There are those handful of Christmas songs that you’ve heard a million times…but never get sick of because you only hear them for a month out of the year, and they’re Christmas songs, so they make you happy. But why the songs are well known, these facts and stories behind them are not.
1. “White Christmas” has to be re-recorded.
It’s probably the most famous Christmas song ever, and among the bestselling singles of any kind, ever. But the “White Christmas” you know is, technically, a remake. Bing Crosby’s original 1942 recording was so popular (what with World War II separating families for the better part of the decade…or forever) that his record company had to keep pressing millions of copies to keep up with demand. By 1947, the masters were worn out, and Crosby had to record a perfect remake of the song. He even used the same backup singers.
2. “Jingle Bells” is a Thanksgiving song.
It’s a Christmas song now, what it wasn’t at first. A Georgia church organist named James Lord Pierpont presented it in 1857 for a Thanksgiving service. (And it was called “The One Horse Open Sleigh.”)
3. “I Saw Mommy Kissing Santa Claus” was banned.
Okay, you get that Mommy isn’t really making out with the real Santa Claus, right? The kid singing the song is witnessing his mom kissing his dad, who is dressed up like Santa Claus. Shortly after the first recording of the song (by 13-year-old Jimmy Boyd) was released in 1952, the Boston Catholic Archdiocese called for a ban of the song because the song sexualized Christmas and glorified a woman cheating on her husband.
4. “Silver Bells” originally had a pee-culiar title.
Jay Livingston and Ray Evans wrote the song in 1950, but at first it was a song called “Tinkle Bell,” about Salvation Army bell-ringers. Livingston proudly told his wife about the song. Horrified she replied, “Are you out of your mind? Do you know what the word ‘tinkle’ means to most people?” Hint: It’s pee-pee. So Livingston and Evans changed “Tinkle Bell” to “Silver Bells.”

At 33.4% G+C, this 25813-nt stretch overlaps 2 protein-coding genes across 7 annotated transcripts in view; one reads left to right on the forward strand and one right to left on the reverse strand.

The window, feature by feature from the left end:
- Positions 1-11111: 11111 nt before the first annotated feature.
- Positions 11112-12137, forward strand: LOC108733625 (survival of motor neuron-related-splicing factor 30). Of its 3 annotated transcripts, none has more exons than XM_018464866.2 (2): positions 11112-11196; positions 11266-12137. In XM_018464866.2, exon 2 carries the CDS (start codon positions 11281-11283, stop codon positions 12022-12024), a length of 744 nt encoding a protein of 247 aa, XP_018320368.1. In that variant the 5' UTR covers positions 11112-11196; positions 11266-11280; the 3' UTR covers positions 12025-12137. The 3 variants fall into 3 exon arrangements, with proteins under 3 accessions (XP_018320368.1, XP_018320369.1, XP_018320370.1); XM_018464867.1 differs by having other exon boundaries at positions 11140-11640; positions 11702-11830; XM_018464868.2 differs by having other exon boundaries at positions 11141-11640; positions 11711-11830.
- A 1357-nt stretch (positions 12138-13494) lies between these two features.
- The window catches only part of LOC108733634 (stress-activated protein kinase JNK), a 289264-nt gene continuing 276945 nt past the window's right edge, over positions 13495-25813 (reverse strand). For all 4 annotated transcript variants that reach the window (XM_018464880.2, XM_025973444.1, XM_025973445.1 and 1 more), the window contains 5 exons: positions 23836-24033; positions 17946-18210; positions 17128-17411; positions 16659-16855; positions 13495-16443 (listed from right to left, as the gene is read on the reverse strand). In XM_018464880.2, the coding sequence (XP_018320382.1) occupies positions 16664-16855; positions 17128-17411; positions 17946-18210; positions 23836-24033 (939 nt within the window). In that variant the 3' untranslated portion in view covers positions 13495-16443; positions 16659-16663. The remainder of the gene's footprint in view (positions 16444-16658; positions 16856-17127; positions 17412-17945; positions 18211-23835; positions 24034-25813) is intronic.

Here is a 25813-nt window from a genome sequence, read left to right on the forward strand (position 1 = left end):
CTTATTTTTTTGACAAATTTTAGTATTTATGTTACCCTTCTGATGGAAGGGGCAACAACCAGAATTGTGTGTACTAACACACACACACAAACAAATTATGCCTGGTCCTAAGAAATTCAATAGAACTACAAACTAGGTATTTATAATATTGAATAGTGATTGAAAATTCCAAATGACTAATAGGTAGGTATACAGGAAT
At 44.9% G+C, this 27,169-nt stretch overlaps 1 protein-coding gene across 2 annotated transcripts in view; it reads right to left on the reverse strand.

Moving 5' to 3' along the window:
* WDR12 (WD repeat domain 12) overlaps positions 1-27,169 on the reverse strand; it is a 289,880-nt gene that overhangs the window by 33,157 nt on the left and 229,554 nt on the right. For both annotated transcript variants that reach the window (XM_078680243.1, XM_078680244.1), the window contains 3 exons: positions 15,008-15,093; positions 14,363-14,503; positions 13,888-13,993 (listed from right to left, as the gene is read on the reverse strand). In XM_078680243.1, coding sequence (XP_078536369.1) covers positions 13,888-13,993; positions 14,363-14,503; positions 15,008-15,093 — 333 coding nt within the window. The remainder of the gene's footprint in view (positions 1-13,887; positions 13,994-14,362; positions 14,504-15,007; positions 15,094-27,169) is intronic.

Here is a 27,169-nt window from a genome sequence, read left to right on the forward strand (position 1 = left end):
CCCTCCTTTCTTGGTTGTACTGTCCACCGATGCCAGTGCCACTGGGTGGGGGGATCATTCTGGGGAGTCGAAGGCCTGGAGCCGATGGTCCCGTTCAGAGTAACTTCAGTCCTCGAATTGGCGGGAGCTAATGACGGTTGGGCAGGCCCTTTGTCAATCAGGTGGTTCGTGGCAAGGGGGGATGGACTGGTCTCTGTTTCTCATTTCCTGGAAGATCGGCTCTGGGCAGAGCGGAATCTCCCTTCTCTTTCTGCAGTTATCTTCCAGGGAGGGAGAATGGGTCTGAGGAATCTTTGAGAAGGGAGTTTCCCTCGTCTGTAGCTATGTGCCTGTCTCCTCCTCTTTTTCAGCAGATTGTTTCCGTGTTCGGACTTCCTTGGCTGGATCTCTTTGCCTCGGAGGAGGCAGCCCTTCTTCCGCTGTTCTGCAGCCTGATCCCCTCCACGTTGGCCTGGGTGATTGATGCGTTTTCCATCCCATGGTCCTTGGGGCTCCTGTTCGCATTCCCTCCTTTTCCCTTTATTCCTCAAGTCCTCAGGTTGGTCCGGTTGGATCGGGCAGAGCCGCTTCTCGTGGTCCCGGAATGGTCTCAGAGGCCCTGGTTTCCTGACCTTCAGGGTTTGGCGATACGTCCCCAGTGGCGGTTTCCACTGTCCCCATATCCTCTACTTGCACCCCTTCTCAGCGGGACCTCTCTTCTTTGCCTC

5. “Have Yourself a Merry Little Christmas” had its super-sad lyrics changed.
The song was written for the 1944 movie musical Meet Me in St. Louis, which takes place in 1904. But “Have Yourself a Merry Little Christmas” definitely reflected the mood of 1944 — in other words, it’s a deeply sad and yearning song about families and lovers that don’t get to spend the holidays together because of World War II. Probably the saddest lyric: “Until then, we’ll have to muddle through somehow.” When Frank Sinatra recorded a popular cover of the song in 1957, he asked original songwriter Hugh Martin to “jolly up that line” for him. Martin’s fix: “Hang a shining star upon the highest bough.”
6. Just who (or what) is “Parson Brown” in “Winter Wonderland”?
The adventures described in “Winter Wonderland” sound like, well, a winter wonderland, up until the downright bizarre offer from the singer to build a snowman and “pretend that he is Parson Brown.” This song was written in 1934, and this is actually what passed for flirting back then…flirting that comes on a little too strong. Back then, traveling Protestant ministers called parsons traveled through rural areas and performed weddings for people who didn’t have a permanent local minister. Basically, the singer is suggesting that you and them can pretend the snowman is a pastor, and that pretend pastor can pretend marry you two. Okay.
7. “Wonderful Christmas Time” makes Paul McCartney an obscene amount of money.
The 1979 Paul McCartney song is the ex-Beatle’s single-biggest moneymaker. He earns around $400,000 on royalties from “Wonderful Christmas Time” each year, more than any individual Beatles (or Wings) song.
8. “The Twelve Days of Christmas” is different Down Under.
There are some variations sung in Australia, in which the odd gifts of birds, drummers, pipers, and milkmaids are replaced with native Australian animals. For example: “Nine wombats working,” “Seven koalas climbing,” “Five kangaroos,” “Four kookaburras,” and “A platypus up a gum tree.”
9. “Rudolph the Red-Nosed Reindeer” began as a department store promotional tool.
The brightly-nosed sleigh-puller is part of canonical Christmas legend now, thanks to this 1949 song by country music legend Gene Autry. The character originated as an ad. A decade earlier, an in-house advertising guy for Montgomery Ward named Robert L. May was tasked with writing a Christmas storybook to hand out to customers. He came up with Rudolph, and the whole story.
10. “All I Want for Christmas is You” almost materialized out of thin air.
Easily the most popular Christmas song of the last 20 years, it’s Mariah Carey’s biggest hit and money earner, bringing in $50 million in royalties. And it took her and co-writer Walter Afanasieff just 15 minutes to write it.